Example: Probability distribution of roll of a dice:


x P(X = x) 1 1/6 2 1/6 3 1/6 4 1/6 5 1/6 6 1/6

Probability Distributions
Standard probability models (probability distributions) are available in the literature and have been studied in detail.

These models can mimic many real life scenarios very well and have mathematically tractable representation.

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Discrete Random Variables


Examples:

If two coins are tossed and we are interested in the event number of heads obtained, then:
P(X = 0) = 0.25 P(X = 2) = 0.25 P(X = 1) = 0.50 P(X = 3) = 0

P(X > 1) = 1 [P(X = 0) + P(X = 1)] = 1 (0.25 + 0.50) = 0.25

In a lot that contains 10% defective pieces, if we are interested in the


number of defective pieces in a sample of 5 then:
P(X = 0) = 0.590 P(X = 2) = 0.073 P(X = 1) = 0.328 P(X = 3) = 0.008

P(X = 4) 0.001

P(X = 5) 0.000

P(X <= 2) = P(X = 0) + P(X = 1) + P(X = 2) = 0.590 + 0.328 + 0.073 = 0.991


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Discrete Random Variables (cont)


Terminologies associated with discrete random variables

Probability mass function (pmf) denoted by f(x) Cumulative distribution function (cdf) denoted by F(x)

1 5/6 F(x) 4/6 3/6 f(x) x 0 1 2 3 4 5 6 x 2/6 1/6

Probability mass function of a fair dice

Cumulative distribution function of a fair dice

f(xi) = P(X = xi)

F(x) = P(X <= x) = f(xi)


xi <= x

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Discrete Random Variables (cont)


Mean and Variance of a Discrete Random Variables Mean of a discrete random variables

Mean is the expected value of the random variable denoted by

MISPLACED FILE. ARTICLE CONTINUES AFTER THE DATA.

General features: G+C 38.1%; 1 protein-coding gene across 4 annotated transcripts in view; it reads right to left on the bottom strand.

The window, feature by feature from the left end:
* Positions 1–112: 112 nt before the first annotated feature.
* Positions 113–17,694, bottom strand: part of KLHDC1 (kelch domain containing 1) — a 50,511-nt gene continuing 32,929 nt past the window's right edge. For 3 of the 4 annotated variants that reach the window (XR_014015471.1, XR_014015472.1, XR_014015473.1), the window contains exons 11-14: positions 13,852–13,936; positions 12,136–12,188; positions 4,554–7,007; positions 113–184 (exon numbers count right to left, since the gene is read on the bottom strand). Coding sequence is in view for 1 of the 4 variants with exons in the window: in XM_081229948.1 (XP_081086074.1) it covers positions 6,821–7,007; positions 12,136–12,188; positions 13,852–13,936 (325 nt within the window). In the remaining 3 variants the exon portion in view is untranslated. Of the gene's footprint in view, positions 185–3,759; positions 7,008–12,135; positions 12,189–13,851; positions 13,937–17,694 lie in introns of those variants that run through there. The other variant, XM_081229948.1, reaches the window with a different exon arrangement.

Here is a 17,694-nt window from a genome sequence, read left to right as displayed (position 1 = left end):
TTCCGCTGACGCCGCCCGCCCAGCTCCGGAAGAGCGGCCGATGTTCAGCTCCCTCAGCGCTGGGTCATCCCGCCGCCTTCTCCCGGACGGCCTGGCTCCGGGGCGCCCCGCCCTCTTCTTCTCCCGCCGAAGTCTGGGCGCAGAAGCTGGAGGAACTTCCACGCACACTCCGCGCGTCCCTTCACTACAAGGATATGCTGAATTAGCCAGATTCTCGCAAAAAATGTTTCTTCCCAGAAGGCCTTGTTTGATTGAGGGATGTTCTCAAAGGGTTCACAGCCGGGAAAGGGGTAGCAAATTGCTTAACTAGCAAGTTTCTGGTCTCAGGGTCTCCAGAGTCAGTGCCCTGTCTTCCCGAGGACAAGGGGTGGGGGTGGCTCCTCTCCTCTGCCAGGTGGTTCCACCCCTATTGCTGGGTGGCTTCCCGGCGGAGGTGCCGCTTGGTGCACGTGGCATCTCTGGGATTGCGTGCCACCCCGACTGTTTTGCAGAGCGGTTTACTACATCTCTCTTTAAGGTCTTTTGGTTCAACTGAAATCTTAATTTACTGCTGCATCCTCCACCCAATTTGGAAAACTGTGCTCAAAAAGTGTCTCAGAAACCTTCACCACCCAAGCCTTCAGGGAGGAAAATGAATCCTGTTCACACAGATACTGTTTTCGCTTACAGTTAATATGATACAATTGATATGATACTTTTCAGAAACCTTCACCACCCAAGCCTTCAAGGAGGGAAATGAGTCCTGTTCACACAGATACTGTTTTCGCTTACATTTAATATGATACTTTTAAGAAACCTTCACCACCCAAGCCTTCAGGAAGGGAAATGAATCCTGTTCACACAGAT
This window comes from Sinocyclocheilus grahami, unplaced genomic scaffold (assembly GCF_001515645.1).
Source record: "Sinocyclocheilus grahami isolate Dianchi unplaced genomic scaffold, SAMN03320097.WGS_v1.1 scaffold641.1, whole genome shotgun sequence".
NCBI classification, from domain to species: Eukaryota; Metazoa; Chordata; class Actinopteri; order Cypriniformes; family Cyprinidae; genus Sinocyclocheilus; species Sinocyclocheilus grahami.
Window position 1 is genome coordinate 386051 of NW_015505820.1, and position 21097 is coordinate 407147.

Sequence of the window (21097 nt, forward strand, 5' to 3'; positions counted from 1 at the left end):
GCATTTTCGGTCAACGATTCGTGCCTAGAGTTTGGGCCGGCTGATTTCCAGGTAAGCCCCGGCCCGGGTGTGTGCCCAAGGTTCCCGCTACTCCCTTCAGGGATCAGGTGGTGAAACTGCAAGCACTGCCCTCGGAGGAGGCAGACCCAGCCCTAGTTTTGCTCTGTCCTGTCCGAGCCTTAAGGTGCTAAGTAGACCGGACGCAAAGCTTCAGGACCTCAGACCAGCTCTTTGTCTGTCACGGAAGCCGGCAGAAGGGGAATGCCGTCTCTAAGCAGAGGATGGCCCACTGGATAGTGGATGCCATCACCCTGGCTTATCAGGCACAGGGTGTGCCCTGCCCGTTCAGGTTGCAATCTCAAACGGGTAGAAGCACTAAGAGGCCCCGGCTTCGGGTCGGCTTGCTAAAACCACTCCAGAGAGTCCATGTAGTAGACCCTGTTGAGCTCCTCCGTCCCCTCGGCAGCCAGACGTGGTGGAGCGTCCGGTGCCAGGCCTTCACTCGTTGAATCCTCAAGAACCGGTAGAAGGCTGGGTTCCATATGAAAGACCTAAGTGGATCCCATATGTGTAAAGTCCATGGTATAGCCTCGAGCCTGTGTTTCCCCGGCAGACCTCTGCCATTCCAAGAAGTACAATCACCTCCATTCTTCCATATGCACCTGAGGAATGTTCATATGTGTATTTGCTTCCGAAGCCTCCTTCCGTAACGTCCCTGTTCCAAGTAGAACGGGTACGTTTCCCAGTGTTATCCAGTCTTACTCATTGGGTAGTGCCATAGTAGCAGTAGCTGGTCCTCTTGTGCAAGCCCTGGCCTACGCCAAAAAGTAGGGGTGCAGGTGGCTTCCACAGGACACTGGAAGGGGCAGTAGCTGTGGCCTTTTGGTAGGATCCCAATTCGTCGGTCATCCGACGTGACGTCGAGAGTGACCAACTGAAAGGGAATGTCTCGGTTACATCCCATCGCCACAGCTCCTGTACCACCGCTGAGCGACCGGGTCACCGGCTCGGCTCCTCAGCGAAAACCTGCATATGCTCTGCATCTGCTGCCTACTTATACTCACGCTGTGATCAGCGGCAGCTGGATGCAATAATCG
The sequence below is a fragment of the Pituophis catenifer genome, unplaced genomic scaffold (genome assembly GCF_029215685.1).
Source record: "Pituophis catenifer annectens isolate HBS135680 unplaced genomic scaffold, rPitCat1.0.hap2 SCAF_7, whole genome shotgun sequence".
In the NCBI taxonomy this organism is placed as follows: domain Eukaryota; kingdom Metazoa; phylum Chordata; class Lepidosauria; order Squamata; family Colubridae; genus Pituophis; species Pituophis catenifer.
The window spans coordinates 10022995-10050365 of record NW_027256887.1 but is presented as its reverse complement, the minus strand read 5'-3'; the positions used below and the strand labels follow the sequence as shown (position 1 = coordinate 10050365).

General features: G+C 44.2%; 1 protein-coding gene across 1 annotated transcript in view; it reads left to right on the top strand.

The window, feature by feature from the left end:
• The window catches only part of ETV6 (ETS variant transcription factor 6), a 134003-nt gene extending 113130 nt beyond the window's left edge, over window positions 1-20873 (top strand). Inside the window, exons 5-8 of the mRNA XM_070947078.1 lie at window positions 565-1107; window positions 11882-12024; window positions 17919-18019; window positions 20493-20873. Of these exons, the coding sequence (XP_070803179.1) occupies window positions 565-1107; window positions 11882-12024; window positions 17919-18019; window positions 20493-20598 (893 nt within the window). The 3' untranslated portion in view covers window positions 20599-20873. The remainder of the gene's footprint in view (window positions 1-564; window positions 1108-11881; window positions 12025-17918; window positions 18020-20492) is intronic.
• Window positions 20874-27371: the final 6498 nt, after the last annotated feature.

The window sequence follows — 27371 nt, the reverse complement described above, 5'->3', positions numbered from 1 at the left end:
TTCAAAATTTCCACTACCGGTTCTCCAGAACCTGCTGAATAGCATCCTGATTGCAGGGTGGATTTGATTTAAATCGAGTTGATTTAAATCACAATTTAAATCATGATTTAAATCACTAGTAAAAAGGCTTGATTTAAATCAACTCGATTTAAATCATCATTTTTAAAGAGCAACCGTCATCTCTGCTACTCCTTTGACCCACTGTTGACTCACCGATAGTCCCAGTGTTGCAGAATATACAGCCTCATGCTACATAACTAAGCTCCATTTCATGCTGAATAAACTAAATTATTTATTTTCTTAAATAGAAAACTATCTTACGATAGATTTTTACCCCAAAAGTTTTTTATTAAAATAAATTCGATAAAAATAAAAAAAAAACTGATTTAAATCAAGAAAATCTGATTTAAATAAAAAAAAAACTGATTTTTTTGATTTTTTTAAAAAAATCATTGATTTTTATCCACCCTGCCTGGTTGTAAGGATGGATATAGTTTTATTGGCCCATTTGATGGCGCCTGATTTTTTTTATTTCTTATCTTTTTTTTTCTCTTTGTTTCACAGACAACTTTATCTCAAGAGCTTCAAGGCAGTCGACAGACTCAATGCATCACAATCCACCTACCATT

or E(X)
It is the measure of the center of the probability distribution Formula:
= E(X) = x f(x)
x

If we make infinite number of draws from the distribution of a random variable and calculate the average of the data then the average is the expected value (or mean) of the random variable.

Note: The expected value should not be confused with most likely value.
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Discrete Random Variables (cont)


Mean and Variance of a Discrete Random Variables A simple example:

You can insure a Rs.500,000 jewellery against theft for its total
value by annual premium of Rs. R. If the probability of theft in a given year is estimated to be 0.01, what premium should the insurance company charge if it wants an annual expected gain equal to Rs. 10,000?

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Discrete Random Variables (cont)


Mean and Variance of a Discrete Random Variables

Variance of a discrete random variables

Denoted by 2 or V(X)
It is the measure of the dispersion or variability in the probability distribution Formula: 2 = V(X) = (x )2 f(x) = [ x2 f(x)] 2
x x

The standard deviation () of X is the (positive) square root of the variance